And then I recalled my years of social justice training.  I recalled many conversations with POC friends, who expressed this sort of thing was the water they swim in.  Being singled out.  Confronted and interrogated on completely baseless accusations.  Not once a decade, but regularly.

Even further, I realized that never once in that whole interaction did I doubt that justice would prevail.  I was never concerned the officers would make up some absurd charge, rough me up, shoot me if I reached for my phone/wallet, or pick apart my words and try to discredit what I said.  I was very confident I was in the right, and that in the end, nothing bad would happen even if I pushed back a little.

Point-in-case: even though they initiated dialogue in a very confrontational way, after a minute or so, their undertones expressed something like, listen – we see you’re a clean-cut white male with standard diction, good communication skills, dressed nicely, etc.  – We don’t doubt you’re telling us the truth, but our obligation is to fill out a report on this, so can you just please “prove” yourself so we can all be done with this?

I reflected these are not undertones granted to most POC.  Instead, it’s a direct result of my privilege, and is something I often take for granted.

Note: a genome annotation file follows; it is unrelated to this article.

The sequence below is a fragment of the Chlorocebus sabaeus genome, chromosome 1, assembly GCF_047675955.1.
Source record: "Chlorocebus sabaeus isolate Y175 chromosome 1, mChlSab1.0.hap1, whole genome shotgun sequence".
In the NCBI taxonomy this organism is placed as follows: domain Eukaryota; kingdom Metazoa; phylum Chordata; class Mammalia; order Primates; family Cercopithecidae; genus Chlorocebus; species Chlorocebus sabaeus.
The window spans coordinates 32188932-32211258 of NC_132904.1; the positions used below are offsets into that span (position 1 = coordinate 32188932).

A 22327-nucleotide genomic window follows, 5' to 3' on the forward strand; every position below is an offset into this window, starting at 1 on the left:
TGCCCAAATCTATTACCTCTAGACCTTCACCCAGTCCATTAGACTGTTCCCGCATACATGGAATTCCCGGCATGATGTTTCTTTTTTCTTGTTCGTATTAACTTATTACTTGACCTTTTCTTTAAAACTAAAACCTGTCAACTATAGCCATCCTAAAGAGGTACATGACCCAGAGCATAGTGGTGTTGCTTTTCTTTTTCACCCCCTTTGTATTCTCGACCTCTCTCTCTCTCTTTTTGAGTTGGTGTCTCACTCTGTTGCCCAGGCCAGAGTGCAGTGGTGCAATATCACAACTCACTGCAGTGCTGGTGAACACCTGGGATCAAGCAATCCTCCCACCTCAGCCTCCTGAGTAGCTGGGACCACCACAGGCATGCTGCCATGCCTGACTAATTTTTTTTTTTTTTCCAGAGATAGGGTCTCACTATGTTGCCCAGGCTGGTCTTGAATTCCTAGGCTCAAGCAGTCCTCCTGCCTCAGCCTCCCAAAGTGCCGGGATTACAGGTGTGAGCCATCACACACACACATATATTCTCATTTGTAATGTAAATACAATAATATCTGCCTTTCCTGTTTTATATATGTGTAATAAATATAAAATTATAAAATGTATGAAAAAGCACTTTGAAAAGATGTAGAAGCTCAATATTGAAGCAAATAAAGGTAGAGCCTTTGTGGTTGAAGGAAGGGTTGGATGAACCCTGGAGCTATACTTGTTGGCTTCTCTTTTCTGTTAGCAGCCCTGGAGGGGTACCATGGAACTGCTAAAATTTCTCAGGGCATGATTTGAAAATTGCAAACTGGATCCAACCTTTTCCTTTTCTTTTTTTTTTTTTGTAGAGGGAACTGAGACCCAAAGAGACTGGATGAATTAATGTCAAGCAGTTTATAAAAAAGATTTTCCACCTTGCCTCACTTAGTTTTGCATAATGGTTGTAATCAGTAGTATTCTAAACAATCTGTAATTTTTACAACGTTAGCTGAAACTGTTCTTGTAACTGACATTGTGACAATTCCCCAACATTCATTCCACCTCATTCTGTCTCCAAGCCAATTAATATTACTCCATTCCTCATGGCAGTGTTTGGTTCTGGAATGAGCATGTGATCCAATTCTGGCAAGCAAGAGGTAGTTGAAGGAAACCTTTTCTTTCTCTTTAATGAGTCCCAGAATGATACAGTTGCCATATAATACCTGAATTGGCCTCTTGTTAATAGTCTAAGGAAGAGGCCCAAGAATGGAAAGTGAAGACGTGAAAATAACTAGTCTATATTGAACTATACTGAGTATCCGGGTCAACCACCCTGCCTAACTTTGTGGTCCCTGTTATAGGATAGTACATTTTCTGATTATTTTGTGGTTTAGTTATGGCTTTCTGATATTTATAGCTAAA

One of my closest friends throughout my college years – a black man – had often expressed a pretty deep fear & uneasiness whenever police officers got near him, drove behind him, approached him or spoke to him.  At that time, I never quite understood what he was talking about.

Over the years, as I started paying closer attention, I realized much more deeply where his fear came from.  It wasn’t made up.  It came through negative experiences he’d had, those close to him had had, and those he’d seen in the media his whole life.  Experiences like I’ve shared here, albeit happening not once a decade, but regularly.

And so we come to the point of the story.

This encounter gave me an appetizer-sized taste of what I imagine it’s like to be black in America.  I say appetizer-sized and not entree-sized because even though it was a taste of injustice, my privilege prevented it from ballooning into anything more – in spite of their aggressive words, they did actually treat with me a degree of respect.

Oddly enough, this “injustice appetizer” seems to have had a positive impact on me.  It’s increased my capacity for empathy and compassion, especially when it comes to discrimination or injustice.  In whatever way we can feel for ourselves the suffering in the world, it helps us serve others going through something similar.

While I’m not directly involved anymore in social justice movements, this experience has deepened my commitment to service & compassion, to helping out in whatever way I feel most capable.

Such is the path of the bodhisattva: to devote oneself to service, contribution and care – not because it sounds like a good idea, but because we feel compelled on a soul level.

p.s. If you don’t think the black experience in America is any different than the white experience, check out the below video.  I saw this years ago, and found it very alarming & illuminating.